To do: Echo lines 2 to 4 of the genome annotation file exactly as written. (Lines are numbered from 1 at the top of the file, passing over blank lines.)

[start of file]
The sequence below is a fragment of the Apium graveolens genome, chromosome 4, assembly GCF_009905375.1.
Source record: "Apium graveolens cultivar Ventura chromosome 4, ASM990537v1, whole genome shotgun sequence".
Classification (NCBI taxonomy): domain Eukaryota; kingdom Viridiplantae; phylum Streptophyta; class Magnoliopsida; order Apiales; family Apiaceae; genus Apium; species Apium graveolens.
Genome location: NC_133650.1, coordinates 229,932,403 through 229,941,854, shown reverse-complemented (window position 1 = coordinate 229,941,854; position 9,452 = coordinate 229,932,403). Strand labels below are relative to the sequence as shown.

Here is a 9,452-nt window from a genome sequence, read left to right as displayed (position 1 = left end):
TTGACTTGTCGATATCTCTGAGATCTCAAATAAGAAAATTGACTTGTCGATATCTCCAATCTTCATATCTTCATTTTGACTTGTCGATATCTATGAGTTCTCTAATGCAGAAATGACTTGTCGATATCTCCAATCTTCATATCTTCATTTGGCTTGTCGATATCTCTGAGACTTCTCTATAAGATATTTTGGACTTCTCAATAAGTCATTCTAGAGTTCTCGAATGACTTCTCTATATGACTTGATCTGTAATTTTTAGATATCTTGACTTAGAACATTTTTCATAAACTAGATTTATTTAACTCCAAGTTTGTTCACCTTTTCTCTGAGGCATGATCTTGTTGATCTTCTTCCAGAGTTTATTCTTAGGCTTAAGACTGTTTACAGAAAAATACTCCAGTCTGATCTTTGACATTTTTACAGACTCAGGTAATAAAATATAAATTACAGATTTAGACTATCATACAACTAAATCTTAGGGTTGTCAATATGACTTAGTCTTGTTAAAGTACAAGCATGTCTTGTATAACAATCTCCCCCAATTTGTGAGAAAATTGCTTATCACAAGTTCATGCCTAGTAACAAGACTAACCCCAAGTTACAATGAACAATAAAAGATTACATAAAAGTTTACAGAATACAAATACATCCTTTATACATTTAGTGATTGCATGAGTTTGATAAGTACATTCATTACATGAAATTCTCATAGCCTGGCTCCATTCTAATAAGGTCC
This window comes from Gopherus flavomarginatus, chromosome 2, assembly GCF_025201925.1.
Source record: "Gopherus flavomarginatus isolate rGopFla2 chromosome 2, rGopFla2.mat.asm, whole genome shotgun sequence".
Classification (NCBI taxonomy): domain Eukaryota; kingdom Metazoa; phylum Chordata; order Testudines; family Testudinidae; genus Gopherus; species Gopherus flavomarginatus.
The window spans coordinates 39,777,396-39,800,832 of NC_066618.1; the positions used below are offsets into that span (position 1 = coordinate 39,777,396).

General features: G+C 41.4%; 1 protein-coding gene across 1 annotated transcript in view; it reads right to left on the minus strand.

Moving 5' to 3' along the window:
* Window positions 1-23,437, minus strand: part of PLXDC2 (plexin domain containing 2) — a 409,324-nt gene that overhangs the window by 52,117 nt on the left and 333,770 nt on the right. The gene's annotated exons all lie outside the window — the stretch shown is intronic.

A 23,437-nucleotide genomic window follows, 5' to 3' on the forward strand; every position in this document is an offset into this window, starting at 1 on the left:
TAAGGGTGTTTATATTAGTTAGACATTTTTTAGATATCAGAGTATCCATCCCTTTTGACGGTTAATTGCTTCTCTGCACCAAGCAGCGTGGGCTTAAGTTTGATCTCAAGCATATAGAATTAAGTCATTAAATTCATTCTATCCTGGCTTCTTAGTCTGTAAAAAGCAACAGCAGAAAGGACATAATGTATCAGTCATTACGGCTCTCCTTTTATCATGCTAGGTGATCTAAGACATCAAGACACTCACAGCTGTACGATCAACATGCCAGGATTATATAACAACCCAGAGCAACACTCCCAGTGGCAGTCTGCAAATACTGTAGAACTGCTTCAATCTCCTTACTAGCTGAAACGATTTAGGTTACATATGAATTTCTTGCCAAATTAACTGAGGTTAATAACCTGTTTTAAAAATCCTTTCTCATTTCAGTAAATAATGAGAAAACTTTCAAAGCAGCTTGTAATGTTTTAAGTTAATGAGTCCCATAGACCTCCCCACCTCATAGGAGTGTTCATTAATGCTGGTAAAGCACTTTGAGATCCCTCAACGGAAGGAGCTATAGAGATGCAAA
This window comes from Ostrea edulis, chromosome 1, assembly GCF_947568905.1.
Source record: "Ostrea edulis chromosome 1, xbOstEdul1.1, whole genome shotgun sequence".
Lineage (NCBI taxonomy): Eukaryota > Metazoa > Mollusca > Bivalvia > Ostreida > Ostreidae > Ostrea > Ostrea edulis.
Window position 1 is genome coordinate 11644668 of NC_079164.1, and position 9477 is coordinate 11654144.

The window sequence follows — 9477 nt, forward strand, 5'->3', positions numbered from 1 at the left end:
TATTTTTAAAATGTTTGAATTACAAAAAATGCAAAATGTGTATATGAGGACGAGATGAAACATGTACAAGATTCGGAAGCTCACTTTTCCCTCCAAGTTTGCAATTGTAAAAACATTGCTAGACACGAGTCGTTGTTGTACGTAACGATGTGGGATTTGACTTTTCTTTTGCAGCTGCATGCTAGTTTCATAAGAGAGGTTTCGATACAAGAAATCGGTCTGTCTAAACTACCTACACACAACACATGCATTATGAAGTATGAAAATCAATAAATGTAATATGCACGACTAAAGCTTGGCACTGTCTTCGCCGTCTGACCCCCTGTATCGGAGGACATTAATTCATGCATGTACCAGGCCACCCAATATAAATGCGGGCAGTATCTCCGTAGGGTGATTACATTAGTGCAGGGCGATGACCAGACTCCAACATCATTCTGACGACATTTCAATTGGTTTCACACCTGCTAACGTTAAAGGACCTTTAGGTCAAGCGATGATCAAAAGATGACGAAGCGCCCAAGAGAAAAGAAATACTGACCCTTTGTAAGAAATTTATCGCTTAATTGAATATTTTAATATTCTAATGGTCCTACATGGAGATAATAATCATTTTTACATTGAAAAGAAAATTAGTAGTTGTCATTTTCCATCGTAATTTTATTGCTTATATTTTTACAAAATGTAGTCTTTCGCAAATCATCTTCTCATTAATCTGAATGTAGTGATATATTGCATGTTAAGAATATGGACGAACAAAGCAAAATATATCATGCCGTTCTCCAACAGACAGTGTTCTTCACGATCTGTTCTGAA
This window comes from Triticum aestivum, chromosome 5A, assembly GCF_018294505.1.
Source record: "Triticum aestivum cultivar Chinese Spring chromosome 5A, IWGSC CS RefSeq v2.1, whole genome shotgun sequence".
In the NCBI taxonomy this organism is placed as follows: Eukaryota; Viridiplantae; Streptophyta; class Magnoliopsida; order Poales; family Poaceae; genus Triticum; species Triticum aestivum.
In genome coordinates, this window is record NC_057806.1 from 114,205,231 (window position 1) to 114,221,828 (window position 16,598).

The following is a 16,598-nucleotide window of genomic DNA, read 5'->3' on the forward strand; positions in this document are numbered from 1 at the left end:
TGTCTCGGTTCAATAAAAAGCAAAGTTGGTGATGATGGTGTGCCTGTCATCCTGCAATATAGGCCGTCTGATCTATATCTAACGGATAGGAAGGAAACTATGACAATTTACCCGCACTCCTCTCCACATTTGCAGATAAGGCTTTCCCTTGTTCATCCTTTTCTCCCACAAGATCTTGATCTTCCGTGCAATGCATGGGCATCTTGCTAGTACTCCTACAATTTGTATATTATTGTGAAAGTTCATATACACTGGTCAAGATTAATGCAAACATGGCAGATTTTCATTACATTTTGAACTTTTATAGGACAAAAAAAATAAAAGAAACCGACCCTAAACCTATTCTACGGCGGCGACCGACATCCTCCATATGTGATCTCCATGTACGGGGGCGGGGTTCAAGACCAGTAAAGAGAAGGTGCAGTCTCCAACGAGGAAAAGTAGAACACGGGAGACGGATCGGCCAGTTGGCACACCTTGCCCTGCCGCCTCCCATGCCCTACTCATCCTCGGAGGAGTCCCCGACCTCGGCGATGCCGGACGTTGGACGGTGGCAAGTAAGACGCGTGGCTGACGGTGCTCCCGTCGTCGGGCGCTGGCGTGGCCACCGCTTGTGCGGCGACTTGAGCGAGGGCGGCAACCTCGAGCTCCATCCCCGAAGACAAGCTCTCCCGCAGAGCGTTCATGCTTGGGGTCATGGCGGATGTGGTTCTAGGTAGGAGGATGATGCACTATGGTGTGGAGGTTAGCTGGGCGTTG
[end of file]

Source record: "Apium graveolens cultivar Ventura chromosome 4, ASM990537v1, whole genome shotgun sequence".
Classification (NCBI taxonomy): domain Eukaryota; kingdom Viridiplantae; phylum Streptophyta; class Magnoliopsida; order Apiales; family Apiaceae; genus Apium; species Apium graveolens.
Genome location: NC_133650.1, coordinates 229,932,403 through 229,941,854, shown reverse-complemented (window position 1 = coordinate 229,941,854; position 9,452 = coordinate 229,932,403). Strand labels below are relative to the sequence as shown.